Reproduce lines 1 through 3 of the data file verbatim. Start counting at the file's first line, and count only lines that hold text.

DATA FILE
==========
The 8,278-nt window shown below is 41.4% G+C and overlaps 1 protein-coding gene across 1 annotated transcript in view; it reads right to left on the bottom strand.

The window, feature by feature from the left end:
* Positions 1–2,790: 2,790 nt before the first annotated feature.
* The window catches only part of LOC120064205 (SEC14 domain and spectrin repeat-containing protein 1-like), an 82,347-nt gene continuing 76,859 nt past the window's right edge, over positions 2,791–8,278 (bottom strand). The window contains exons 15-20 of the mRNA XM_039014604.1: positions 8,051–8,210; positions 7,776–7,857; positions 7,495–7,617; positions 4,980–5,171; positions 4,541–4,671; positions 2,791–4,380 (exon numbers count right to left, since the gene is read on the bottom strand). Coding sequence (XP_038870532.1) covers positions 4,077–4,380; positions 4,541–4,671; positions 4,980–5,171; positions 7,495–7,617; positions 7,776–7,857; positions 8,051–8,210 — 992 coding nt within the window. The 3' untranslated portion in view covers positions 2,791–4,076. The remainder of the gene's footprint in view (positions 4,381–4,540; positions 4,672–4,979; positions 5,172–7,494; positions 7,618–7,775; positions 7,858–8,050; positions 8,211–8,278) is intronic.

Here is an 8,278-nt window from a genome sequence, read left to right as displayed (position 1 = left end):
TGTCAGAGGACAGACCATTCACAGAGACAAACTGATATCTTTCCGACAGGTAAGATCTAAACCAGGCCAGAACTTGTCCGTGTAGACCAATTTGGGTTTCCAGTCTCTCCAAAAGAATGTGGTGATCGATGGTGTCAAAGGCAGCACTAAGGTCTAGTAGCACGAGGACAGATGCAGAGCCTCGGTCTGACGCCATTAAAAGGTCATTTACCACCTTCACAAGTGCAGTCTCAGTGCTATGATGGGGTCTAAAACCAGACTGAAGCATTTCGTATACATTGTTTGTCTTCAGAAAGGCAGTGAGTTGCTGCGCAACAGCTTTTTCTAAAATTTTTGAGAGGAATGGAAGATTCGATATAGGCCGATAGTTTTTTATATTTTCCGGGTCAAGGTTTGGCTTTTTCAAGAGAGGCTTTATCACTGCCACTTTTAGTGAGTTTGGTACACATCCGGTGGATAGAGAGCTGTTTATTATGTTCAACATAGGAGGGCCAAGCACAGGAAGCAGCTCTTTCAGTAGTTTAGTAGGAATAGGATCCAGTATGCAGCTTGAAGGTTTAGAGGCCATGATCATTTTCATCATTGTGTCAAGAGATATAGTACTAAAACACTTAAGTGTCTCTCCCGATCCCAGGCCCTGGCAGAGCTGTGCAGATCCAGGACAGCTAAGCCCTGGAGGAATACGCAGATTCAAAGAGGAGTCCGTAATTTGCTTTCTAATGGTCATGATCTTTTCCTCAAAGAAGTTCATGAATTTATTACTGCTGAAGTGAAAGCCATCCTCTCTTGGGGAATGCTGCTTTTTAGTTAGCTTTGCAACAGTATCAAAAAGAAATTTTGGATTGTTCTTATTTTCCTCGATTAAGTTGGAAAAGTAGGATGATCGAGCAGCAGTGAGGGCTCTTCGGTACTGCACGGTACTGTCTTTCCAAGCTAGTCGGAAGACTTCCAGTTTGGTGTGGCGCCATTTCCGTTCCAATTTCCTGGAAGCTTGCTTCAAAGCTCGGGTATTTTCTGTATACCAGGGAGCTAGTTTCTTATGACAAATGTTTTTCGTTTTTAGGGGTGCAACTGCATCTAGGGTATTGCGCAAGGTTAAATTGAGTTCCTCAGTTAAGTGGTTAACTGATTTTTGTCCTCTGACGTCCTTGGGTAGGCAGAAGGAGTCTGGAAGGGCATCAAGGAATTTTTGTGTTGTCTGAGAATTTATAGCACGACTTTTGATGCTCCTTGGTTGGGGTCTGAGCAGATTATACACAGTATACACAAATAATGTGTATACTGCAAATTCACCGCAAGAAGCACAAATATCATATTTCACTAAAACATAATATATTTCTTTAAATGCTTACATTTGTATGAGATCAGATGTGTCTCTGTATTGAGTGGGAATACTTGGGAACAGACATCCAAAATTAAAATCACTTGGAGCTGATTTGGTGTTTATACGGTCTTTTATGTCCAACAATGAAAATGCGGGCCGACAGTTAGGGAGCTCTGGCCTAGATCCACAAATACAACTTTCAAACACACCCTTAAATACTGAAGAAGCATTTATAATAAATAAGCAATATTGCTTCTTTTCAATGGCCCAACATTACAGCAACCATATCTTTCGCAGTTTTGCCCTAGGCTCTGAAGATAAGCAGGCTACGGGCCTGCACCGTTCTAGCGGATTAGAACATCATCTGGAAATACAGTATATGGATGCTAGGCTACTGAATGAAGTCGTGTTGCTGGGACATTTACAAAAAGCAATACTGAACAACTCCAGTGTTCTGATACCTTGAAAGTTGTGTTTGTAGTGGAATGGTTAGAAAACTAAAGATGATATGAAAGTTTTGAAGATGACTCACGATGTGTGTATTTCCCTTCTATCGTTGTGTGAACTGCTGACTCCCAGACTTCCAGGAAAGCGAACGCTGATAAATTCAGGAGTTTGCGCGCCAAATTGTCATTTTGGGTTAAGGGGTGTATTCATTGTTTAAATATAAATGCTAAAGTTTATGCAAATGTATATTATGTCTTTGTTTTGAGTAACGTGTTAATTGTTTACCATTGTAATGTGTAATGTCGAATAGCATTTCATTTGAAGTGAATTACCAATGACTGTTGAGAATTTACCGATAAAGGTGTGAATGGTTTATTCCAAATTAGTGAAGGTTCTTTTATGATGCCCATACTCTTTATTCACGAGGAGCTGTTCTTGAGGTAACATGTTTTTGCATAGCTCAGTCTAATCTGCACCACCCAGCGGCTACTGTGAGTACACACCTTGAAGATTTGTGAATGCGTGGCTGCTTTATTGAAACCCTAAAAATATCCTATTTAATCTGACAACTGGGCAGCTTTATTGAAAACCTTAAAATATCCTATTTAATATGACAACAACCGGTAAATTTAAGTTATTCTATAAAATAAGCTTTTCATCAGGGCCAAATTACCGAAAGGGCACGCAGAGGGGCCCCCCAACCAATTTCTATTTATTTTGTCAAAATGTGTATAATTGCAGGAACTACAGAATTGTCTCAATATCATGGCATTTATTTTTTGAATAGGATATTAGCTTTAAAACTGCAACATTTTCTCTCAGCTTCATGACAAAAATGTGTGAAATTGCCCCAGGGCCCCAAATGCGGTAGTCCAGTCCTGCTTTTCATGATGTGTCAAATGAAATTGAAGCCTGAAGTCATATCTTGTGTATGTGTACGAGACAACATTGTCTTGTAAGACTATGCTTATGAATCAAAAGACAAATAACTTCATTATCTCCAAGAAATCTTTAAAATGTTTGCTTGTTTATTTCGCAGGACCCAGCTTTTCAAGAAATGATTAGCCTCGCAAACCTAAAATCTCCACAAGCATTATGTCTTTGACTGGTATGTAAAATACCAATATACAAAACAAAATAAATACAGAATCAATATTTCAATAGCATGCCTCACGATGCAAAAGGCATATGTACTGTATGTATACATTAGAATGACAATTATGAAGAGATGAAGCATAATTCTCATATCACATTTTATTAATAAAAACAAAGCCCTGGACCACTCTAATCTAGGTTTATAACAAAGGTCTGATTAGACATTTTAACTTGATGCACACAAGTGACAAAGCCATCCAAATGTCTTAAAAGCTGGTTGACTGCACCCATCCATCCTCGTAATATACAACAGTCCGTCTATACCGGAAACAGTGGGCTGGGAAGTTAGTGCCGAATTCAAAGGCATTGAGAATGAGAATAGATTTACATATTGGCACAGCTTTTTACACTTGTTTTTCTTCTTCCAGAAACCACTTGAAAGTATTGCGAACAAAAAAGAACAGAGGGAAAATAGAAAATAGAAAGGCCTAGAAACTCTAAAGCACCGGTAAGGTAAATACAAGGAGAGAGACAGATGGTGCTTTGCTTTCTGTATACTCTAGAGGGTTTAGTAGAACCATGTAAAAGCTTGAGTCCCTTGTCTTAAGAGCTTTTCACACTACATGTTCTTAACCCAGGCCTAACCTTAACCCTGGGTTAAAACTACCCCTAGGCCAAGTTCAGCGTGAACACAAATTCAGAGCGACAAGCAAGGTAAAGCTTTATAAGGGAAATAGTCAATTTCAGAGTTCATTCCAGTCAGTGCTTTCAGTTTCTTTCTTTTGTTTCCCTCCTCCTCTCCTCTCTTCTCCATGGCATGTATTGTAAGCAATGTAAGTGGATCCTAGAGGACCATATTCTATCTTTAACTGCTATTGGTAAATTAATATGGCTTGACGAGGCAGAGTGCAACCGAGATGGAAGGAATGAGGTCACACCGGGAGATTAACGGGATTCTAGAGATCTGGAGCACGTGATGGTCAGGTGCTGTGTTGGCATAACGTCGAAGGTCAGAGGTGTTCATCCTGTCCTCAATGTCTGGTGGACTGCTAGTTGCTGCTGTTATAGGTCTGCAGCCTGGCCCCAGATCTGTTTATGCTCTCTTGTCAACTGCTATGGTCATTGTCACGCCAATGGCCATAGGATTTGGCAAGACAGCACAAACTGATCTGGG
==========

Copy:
The 8,278-nt window shown below is 41.4% G+C and overlaps 1 protein-coding gene across 1 annotated transcript in view; it reads right to left on the bottom strand.

The window, feature by feature from the left end:
* Positions 1–2,790: 2,790 nt before the first annotated feature.